14 May 2009
HMRC may be pressed to investigate the tax affairs of MPs and ministers believed to have ‘flipped’ addresses and then disclosed them as second homes to parliamentary authorities while telling the taxman they were their main addresses.
So far the taxman has been kept out of the storm over politicians’ expenses after specific oversight by the taxman was removed in 2003. But it is understood that this does not include capital gains tax.
The belief among many observers is that HMRC’s rules on what constitutes a second home for the purposes of CGT is much stricter than the definitions in use by the House of Commons authorities. Former Committee on Standards in Public Life chairman Sir Alistair Graham has questioned whether MPs’ expenses should be free of tax and the Taxpayers’ Alliance is expected to raise the issue with the Parliamentary Commissioner for Standards Sir John Lyon.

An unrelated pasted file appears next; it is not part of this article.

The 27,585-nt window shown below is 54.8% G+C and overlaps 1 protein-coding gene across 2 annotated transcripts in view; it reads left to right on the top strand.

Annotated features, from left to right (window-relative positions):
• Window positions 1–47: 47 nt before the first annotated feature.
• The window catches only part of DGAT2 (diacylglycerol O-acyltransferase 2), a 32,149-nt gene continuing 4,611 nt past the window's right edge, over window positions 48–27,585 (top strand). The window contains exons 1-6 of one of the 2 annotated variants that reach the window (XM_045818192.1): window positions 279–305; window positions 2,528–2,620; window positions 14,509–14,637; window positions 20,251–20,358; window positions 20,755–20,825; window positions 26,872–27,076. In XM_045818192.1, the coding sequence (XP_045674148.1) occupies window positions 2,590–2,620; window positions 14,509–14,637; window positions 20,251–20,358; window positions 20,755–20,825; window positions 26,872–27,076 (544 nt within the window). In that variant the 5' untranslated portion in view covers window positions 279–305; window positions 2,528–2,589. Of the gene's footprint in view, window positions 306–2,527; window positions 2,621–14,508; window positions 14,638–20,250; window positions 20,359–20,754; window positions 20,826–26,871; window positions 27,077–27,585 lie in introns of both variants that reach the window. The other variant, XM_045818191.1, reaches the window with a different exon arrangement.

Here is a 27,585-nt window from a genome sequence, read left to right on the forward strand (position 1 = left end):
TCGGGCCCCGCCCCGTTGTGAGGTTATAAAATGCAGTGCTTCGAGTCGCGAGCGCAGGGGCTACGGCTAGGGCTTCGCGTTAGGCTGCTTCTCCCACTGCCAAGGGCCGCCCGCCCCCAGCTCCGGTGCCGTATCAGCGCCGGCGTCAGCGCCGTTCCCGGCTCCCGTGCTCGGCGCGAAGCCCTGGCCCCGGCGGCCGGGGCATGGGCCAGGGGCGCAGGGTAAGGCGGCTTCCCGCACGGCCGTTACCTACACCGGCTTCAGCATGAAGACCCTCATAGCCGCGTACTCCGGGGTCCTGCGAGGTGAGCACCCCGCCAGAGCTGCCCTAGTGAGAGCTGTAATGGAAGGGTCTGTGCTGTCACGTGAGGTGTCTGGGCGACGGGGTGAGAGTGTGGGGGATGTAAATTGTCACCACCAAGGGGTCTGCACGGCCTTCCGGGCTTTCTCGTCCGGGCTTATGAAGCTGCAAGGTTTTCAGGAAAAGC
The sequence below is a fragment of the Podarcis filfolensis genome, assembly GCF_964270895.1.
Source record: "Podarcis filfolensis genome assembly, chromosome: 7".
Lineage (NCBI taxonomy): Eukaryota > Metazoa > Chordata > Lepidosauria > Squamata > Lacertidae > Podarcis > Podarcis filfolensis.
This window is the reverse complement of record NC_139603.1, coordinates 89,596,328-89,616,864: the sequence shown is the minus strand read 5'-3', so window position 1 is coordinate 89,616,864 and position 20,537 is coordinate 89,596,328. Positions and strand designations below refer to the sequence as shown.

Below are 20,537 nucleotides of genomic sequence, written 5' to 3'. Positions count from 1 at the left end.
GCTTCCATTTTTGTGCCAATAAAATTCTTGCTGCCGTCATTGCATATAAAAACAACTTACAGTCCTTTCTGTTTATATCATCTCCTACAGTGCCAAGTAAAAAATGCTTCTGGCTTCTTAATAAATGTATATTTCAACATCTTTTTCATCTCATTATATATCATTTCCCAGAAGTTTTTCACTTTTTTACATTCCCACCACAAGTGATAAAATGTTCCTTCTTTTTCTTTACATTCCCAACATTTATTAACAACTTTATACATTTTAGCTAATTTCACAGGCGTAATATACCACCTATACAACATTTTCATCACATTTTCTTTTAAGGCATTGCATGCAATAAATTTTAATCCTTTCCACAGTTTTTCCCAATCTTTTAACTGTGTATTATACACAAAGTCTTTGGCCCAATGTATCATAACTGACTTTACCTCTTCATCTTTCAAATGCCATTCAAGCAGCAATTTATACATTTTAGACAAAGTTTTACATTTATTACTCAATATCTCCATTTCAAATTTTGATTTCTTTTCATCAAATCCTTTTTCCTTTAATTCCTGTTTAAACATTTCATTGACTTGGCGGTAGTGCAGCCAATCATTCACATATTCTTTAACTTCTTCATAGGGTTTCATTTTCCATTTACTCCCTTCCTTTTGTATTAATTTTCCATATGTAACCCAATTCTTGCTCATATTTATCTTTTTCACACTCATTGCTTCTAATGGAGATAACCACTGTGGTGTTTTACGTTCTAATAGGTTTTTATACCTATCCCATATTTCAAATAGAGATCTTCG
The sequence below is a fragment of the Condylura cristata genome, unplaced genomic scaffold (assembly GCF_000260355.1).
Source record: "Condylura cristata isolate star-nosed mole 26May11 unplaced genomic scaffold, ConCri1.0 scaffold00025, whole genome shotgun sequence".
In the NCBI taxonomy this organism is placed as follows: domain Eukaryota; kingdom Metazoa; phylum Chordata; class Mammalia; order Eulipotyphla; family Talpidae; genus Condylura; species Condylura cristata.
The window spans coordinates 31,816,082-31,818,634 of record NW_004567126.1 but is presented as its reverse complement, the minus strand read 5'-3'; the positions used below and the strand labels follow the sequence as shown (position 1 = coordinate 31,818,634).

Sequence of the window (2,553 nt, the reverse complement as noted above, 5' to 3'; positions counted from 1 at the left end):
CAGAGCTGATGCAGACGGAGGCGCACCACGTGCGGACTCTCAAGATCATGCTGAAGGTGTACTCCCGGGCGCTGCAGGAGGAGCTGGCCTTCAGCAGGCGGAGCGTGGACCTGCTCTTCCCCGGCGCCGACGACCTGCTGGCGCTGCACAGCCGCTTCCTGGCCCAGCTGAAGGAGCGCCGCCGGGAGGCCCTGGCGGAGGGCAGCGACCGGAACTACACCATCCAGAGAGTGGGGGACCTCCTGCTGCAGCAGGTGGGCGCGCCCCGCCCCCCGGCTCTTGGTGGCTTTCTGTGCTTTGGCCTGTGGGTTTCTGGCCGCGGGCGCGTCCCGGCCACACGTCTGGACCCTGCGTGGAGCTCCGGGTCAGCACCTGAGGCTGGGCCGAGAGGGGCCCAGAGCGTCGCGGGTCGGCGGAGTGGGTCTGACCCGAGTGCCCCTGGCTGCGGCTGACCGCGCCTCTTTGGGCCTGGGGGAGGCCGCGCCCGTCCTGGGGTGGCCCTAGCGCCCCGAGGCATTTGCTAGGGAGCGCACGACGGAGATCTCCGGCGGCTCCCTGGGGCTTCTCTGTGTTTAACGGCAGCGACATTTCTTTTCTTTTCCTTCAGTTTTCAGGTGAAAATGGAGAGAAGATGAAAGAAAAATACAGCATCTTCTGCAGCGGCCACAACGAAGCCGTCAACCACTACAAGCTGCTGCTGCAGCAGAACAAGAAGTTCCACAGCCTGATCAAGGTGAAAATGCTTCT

An HMRC spokesman said: ‘We cannot discuss individuals’ tax affairs,’ but added that private residence relief ‘in general’ applies to only one residence at any one time and that strict rules apply to qualifying properties and those who benefit. He said: ‘There are no special capital gains tax rules covering MPs’ homes.’
One of the cases that raised eyebrows over ‘flipping’ was that of communities secretary Hazel Blears, who claimed expenses for three properties and hotel bills in one year, though not at the same time, according to reports in The Daily Telegraph.
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